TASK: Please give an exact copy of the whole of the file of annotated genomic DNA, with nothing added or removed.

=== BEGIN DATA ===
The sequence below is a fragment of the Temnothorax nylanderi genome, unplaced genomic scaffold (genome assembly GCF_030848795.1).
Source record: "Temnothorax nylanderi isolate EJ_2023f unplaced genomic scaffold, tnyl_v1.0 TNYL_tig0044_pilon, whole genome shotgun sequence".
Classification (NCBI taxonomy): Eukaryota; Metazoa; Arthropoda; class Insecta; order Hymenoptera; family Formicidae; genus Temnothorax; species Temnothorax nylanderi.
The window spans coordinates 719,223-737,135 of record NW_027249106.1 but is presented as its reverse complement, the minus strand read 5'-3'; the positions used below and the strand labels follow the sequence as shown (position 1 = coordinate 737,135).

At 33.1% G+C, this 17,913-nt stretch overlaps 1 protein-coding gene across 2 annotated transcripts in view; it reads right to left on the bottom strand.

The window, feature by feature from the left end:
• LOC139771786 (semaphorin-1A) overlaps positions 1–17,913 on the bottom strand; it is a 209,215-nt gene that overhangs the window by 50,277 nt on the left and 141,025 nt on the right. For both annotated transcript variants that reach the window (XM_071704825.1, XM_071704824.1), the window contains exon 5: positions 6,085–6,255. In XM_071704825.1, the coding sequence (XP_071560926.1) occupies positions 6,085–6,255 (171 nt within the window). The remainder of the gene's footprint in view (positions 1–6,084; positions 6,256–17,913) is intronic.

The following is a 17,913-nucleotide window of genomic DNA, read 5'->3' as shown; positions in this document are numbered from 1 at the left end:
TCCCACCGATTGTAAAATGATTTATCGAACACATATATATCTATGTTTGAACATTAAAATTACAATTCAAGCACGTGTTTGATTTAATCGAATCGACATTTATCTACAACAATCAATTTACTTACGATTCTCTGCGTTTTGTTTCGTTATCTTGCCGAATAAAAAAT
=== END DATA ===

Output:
The sequence below is a fragment of the Temnothorax nylanderi genome, unplaced genomic scaffold (genome assembly GCF_030848795.1).
Source record: "Temnothorax nylanderi isolate EJ_2023f unplaced genomic scaffold, tnyl_v1.0 TNYL_tig0044_pilon, whole genome shotgun sequence".
Classification (NCBI taxonomy): Eukaryota; Metazoa; Arthropoda; class Insecta; order Hymenoptera; family Formicidae; genus Temnothorax; species Temnothorax nylanderi.
The window spans coordinates 719,223-737,135 of record NW_027249106.1 but is presented as its reverse complement, the minus strand read 5'-3'; the positions used below and the strand labels follow the sequence as shown (position 1 = coordinate 737,135).

At 33.1% G+C, this 17,913-nt stretch overlaps 1 protein-coding gene across 2 annotated transcripts in view; it reads right to left on the bottom strand.

The window, feature by feature from the left end:
• LOC139771786 (semaphorin-1A) overlaps positions 1–17,913 on the bottom strand; it is a 209,215-nt gene that overhangs the window by 50,277 nt on the left and 141,025 nt on the right. For both annotated transcript variants that reach the window (XM_071704825.1, XM_071704824.1), the window contains exon 5: positions 6,085–6,255. In XM_071704825.1, the coding sequence (XP_071560926.1) occupies positions 6,085–6,255 (171 nt within the window). The remainder of the gene's footprint in view (positions 1–6,084; positions 6,256–17,913) is intronic.

The following is a 17,913-nucleotide window of genomic DNA, read 5'->3' as shown; positions in this document are numbered from 1 at the left end:
TCCCACCGATTGTAAAATGATTTATCGAACACATATATATCTATGTTTGAACATTAAAATTACAATTCAAGCACGTGTTTGATTTAATCGAATCGACATTTATCTACAACAATCAATTTACTTACGATTCTCTGCGTTTTGTTTCGTTATCTTGCCGAATAAAAAAT